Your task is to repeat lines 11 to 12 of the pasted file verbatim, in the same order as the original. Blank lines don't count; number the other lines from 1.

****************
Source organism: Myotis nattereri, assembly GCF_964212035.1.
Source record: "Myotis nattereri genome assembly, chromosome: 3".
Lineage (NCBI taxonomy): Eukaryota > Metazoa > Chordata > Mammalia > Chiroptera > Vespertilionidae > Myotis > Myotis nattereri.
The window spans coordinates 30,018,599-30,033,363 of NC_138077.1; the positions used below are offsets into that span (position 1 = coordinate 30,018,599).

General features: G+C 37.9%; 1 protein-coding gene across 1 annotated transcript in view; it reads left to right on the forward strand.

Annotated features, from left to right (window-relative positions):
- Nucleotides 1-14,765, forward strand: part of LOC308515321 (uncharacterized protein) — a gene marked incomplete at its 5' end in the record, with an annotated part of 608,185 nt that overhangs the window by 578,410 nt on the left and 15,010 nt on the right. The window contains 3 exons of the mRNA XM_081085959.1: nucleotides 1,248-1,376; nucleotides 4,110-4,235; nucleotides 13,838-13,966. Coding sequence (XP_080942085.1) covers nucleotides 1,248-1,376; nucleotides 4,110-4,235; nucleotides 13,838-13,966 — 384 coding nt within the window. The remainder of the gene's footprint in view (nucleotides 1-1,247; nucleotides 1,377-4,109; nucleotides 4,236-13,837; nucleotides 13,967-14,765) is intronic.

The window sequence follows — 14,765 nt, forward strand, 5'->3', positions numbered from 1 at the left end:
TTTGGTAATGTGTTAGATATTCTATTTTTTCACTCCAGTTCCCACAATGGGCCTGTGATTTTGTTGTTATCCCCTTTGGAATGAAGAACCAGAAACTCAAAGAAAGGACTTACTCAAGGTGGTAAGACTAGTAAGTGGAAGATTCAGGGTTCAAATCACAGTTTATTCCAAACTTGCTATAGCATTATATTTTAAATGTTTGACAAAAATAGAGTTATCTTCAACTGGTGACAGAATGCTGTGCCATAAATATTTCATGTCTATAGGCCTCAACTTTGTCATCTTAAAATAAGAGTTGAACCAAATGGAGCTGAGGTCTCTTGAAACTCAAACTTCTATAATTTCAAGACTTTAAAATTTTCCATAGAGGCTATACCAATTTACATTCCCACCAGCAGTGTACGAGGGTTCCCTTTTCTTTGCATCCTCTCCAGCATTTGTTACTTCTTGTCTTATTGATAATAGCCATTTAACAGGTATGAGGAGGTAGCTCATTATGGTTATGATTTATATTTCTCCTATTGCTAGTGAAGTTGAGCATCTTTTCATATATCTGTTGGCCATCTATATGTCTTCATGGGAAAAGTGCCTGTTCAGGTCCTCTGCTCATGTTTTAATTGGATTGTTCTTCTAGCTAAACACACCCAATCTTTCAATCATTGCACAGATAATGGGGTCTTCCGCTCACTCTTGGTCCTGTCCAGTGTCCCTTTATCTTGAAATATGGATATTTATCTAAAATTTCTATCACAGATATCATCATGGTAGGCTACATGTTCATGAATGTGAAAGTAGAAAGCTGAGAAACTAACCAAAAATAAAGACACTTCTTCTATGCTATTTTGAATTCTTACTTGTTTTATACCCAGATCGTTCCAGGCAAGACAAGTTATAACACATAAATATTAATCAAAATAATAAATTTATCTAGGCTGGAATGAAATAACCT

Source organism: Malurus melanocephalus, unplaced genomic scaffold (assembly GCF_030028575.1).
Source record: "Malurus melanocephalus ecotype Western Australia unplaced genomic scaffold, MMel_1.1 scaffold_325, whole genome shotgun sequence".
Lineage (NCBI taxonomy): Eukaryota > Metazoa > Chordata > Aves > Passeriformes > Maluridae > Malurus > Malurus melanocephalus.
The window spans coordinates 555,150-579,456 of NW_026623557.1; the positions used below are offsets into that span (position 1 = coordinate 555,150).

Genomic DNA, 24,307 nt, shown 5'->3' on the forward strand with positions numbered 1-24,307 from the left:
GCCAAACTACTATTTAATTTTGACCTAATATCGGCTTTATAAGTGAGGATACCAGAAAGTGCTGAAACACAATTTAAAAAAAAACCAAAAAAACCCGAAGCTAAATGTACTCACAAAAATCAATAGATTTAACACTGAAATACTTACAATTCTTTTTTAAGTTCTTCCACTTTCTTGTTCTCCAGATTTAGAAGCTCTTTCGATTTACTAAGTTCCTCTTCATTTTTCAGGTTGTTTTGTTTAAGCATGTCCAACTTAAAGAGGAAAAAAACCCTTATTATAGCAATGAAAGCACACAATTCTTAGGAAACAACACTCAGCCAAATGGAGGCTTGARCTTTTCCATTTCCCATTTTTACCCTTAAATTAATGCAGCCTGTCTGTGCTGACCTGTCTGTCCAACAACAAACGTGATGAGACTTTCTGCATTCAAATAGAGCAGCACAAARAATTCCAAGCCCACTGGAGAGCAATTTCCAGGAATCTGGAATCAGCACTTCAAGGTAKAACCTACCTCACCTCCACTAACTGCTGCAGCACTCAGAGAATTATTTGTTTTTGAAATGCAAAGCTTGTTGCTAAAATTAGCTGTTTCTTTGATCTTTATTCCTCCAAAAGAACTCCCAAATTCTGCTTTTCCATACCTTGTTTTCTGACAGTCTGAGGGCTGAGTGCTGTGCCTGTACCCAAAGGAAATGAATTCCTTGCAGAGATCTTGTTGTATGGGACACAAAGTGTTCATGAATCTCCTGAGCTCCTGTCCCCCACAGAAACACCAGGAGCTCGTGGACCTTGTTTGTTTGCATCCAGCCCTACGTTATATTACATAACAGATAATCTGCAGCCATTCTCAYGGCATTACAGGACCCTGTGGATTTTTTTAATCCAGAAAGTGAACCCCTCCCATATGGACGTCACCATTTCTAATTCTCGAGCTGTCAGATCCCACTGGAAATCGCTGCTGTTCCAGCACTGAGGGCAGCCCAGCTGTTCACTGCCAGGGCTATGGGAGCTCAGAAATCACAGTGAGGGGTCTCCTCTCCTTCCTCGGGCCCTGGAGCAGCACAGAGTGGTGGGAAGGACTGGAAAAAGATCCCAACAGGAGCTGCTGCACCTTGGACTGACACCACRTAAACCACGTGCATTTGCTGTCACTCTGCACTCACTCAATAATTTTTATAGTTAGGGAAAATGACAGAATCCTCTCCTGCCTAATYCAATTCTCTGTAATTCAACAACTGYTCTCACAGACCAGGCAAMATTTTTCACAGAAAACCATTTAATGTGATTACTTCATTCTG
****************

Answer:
Source record: "Malurus melanocephalus ecotype Western Australia unplaced genomic scaffold, MMel_1.1 scaffold_325, whole genome shotgun sequence".
Lineage (NCBI taxonomy): Eukaryota > Metazoa > Chordata > Aves > Passeriformes > Maluridae > Malurus > Malurus melanocephalus.